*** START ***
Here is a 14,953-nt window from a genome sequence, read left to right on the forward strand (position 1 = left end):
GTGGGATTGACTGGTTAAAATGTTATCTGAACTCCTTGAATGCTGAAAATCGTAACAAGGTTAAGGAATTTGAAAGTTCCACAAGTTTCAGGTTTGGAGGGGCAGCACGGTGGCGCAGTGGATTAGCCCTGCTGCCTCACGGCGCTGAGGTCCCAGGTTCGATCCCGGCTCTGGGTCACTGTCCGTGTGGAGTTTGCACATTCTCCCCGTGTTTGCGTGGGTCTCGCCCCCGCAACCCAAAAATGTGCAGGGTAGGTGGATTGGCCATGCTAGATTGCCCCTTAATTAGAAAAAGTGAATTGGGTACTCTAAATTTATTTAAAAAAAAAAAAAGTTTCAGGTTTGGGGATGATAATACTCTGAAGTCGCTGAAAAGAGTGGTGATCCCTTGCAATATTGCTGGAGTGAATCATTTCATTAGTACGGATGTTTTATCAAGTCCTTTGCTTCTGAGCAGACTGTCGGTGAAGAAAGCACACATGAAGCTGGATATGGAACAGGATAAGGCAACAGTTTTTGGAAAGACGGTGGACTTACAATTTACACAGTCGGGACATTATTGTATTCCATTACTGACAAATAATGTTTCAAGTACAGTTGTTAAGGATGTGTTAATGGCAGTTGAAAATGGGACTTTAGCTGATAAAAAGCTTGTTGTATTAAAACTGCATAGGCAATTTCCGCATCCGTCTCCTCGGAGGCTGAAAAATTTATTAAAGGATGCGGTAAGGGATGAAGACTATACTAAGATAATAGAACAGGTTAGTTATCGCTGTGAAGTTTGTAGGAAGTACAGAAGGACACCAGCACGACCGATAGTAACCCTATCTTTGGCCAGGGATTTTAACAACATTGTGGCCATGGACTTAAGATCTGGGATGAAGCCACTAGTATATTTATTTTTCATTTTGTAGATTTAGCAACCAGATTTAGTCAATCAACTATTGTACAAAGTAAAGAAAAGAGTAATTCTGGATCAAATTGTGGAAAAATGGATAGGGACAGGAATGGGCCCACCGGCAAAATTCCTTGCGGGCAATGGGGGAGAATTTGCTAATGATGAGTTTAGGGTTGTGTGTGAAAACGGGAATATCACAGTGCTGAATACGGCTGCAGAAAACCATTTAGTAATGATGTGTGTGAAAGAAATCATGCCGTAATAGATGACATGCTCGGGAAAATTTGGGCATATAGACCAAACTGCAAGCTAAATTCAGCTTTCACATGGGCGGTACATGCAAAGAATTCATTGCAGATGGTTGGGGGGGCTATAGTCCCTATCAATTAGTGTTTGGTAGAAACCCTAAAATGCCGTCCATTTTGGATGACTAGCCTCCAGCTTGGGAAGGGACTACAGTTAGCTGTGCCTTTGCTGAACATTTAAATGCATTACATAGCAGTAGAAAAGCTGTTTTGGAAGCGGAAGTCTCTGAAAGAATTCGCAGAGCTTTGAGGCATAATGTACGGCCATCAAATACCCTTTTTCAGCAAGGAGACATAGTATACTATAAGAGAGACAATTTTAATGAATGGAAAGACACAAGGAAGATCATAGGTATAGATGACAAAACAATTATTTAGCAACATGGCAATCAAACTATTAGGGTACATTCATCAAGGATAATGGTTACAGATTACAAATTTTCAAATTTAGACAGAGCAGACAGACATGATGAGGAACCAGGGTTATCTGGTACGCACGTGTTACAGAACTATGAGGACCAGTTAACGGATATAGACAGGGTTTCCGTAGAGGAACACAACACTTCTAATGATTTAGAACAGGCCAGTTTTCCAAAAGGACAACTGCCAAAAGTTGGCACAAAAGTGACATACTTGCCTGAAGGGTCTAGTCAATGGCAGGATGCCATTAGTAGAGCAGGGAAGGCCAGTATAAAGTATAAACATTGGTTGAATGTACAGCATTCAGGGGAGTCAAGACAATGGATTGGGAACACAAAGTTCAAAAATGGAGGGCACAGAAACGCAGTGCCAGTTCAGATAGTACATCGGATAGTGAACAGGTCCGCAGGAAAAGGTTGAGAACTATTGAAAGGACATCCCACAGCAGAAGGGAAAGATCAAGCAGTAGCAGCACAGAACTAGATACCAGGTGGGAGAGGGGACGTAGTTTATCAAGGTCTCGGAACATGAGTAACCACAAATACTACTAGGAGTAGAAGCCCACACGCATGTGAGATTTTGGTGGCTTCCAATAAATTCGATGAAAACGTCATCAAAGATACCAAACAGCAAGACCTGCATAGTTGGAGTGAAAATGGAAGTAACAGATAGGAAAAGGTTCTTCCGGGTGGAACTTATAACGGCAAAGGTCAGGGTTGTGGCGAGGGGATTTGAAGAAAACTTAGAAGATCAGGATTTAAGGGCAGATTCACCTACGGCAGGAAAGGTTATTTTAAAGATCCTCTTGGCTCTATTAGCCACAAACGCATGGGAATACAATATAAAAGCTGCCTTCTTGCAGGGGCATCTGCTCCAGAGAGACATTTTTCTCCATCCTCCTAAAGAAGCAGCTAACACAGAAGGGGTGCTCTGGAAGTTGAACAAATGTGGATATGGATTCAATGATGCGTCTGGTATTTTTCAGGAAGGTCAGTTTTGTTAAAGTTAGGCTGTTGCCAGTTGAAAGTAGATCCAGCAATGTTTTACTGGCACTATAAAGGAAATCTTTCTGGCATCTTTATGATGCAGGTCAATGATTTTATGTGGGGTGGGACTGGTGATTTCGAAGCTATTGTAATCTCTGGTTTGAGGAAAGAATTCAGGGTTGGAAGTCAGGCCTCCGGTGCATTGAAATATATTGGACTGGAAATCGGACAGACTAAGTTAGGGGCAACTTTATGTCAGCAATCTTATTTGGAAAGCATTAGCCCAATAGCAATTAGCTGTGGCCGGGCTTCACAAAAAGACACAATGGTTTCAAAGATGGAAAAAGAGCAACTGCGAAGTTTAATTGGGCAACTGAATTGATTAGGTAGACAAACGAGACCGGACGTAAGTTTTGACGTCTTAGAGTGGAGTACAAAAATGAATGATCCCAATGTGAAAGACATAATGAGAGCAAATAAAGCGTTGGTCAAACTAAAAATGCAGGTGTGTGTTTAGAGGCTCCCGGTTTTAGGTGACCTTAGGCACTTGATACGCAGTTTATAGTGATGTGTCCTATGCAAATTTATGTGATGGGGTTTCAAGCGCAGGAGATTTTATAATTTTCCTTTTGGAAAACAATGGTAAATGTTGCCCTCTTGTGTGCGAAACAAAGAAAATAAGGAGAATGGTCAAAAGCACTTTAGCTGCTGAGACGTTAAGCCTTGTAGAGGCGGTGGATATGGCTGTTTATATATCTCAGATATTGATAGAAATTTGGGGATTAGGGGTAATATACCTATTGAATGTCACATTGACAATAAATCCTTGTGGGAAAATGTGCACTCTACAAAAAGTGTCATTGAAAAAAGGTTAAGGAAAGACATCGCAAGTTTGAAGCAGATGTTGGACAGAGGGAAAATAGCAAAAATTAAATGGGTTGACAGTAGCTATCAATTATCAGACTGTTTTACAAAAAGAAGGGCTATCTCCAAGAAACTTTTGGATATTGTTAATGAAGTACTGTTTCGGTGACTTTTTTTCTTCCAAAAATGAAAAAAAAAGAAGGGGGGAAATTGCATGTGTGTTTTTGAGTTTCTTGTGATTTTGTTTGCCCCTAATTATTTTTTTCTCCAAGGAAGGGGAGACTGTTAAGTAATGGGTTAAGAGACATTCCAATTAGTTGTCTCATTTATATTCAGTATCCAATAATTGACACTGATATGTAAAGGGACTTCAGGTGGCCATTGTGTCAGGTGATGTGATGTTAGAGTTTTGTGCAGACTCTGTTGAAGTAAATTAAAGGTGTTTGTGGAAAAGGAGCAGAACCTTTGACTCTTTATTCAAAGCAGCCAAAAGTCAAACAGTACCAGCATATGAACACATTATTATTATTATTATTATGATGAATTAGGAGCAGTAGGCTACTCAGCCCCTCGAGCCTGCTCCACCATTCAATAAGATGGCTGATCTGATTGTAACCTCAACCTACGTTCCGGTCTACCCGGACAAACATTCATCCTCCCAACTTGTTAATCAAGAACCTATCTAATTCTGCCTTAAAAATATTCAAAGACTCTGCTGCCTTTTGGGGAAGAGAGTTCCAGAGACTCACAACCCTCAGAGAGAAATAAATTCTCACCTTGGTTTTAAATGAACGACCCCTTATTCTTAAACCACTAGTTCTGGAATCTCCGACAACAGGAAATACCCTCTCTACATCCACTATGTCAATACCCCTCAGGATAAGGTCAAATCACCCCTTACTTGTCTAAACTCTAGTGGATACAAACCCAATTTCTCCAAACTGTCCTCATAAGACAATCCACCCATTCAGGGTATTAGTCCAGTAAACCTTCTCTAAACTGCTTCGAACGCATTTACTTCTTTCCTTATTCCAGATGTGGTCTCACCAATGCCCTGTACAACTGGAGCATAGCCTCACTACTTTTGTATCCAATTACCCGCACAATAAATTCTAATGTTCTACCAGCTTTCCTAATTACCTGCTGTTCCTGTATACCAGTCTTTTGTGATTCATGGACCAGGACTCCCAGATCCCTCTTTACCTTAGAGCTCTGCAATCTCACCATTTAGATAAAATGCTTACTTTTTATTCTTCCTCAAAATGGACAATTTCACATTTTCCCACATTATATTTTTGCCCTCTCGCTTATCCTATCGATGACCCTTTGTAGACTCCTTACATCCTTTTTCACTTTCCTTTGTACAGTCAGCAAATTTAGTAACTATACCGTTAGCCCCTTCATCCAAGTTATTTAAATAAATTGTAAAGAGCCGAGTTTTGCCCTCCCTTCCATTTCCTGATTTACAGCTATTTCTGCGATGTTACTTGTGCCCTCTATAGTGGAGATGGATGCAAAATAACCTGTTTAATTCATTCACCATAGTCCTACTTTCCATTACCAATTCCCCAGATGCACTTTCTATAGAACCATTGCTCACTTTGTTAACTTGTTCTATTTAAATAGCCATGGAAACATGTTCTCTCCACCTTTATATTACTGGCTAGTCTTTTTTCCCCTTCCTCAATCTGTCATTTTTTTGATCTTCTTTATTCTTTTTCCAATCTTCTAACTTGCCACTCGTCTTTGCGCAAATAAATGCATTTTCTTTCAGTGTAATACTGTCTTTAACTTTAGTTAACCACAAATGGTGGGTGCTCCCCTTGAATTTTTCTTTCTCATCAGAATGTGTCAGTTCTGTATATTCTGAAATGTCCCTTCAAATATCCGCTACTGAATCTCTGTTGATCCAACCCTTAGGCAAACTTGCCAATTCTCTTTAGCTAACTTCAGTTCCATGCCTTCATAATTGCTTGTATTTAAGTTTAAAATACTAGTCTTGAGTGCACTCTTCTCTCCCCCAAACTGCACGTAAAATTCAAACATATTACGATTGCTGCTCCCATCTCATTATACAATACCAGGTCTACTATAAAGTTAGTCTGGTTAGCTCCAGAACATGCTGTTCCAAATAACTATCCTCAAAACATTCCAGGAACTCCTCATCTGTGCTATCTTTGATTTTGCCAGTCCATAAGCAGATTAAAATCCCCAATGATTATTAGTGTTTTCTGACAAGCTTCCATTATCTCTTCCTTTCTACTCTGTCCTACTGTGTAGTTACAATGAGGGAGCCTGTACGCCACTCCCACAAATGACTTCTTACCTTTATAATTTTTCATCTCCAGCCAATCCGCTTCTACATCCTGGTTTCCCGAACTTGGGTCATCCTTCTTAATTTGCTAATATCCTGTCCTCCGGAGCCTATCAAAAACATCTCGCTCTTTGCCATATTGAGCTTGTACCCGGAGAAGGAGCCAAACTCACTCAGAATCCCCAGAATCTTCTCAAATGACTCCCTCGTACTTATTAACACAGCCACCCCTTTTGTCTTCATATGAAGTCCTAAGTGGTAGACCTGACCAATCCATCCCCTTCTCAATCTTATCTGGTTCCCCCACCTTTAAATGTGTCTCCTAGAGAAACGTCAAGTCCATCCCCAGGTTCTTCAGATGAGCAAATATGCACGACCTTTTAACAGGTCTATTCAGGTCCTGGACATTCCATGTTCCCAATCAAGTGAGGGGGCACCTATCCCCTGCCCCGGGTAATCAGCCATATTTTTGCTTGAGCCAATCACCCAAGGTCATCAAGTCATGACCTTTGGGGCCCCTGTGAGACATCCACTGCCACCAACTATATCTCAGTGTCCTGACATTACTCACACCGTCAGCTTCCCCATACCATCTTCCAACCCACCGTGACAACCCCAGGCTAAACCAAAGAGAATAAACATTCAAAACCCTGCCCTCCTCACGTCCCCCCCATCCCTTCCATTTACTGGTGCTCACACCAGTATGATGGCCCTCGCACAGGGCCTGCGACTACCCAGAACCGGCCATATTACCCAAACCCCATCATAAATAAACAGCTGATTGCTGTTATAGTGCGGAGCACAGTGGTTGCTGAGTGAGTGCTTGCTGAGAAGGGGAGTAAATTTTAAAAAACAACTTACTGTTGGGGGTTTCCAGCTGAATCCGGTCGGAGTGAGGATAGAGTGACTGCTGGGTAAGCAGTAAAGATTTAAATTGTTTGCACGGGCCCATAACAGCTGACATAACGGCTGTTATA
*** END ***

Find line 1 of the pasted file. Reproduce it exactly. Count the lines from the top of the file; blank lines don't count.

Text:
Here is a 14,953-nt window from a genome sequence, read left to right on the forward strand (position 1 = left end):